Looking deeper at how tests work and whether they’re beneficial in assessing what a student does or does not know
As you sit down and receive a blank test, you feel confident in your ability to do well. After all, the hours of reviewing you did last night would have to ensure that you get at least a B. However, as you read the first question, your mind goes blank.
When looked at from various perspectives, testing can range from being extraordinarily helpful to overwhelmingly harmful.
“You want a variety of ways of testing,” said MVHS biology teacher Lora Lerner. “Maybe some writing, maybe some speaking, maybe some reading, maybe something that’s more creative, so that you get a picture of how well [the students] know the content.”
Different testing methods can range from multiple choice to short answers to essays. Depending on the student, students may find certain methods relatively easier or harder than other ones. A student in Lerner’s class, freshman Sophia Nazareno, has seen this first-hand.
“[The multiple choice test questions] are challenging in a way,” Nazareno said. “And, even though it’s multiple choice, [I find that I have to] go [take] retakes a lot more often. Having retakes available has been very beneficial [because the] tests are a little challenging.”
The way a test is formatted can also play a factor in student performance. In a study published by Vanderbilt University, students were asked to take a multiple choice test in a lab, and were called back a few weeks later to take another test to see how well they remembered the content.
It was proven that students who received their scores right after fully completing the first test (delayed feedback) were more likely to do a lot better on the second test compared to students who received their scores after each question on the original test (instant feedback).
Delayed feedback helps stimulate students’ minds, as it allows them to skip the question and come back later. Instant feedback tends to force students to pick a random letter, without actually trying to fully understand the question, because they are not allowed to revisit the question later.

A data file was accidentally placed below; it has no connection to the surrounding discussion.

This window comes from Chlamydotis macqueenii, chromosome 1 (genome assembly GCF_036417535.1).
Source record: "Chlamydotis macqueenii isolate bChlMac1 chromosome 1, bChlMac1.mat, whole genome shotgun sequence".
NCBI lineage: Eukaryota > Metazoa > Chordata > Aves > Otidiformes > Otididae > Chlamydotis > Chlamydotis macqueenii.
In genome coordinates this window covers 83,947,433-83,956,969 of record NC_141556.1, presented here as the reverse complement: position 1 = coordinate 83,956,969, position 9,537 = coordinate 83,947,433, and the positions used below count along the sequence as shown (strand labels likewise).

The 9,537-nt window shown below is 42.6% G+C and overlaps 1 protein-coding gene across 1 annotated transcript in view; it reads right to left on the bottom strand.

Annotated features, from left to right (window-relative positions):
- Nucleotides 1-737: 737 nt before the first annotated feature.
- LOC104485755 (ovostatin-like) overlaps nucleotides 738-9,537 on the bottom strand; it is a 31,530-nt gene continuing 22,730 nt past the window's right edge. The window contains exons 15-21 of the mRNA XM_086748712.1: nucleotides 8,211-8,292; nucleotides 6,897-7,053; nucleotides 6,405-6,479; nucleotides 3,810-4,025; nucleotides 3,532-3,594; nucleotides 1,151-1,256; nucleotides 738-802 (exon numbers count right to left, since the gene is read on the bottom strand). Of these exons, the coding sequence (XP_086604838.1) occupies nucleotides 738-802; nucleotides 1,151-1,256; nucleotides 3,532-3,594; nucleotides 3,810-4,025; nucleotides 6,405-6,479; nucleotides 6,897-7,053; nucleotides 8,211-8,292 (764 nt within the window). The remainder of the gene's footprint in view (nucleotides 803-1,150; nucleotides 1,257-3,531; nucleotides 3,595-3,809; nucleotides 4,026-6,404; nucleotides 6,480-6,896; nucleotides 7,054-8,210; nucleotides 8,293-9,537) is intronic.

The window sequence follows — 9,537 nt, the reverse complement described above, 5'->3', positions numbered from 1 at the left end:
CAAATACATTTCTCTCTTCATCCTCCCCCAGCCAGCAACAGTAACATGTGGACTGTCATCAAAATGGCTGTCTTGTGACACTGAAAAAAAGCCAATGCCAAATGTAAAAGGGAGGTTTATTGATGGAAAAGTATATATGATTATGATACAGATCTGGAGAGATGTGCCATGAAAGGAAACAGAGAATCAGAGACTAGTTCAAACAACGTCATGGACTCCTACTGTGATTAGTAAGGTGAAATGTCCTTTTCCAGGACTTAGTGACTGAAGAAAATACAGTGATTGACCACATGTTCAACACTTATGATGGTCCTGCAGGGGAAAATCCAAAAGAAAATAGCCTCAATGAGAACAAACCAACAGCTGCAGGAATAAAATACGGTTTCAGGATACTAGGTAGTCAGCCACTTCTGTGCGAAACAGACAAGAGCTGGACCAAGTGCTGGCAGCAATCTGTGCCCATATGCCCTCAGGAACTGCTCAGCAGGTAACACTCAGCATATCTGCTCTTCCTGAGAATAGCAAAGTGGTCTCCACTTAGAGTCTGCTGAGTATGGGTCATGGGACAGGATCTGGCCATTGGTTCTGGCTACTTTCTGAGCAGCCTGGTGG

Giving students the opportunity to revisit a question means that they can use the remainder of their test time to come up with an educated guess as to what the answer is. Even if their guess ends up being incorrect, students are much more likely to then remember the correct answer when given their corrected test.
Studying, and the way that one goes about doing it, also plays a massive role in determining how well one does on a test. A common mistake made by a multitude of students is procrastinating on studying, and regretting it later.
“I know there’s a lot of students who have that cram session the night before an exam,” physics teacher Michael Lordan said. “If your cram session is reducing the sleep that you’re getting the night before an exam, it just seems silly. It seems like you’re almost doing more harm than good at some point.”
A common misconception is that reading the textbook and taking notes is the only way to study. Reading a textbook can help with understanding the material, but studies have shown that retrieval practice, where the individual is able to write (or speak) to respond to questions about the topic they are studying, is significantly more effective.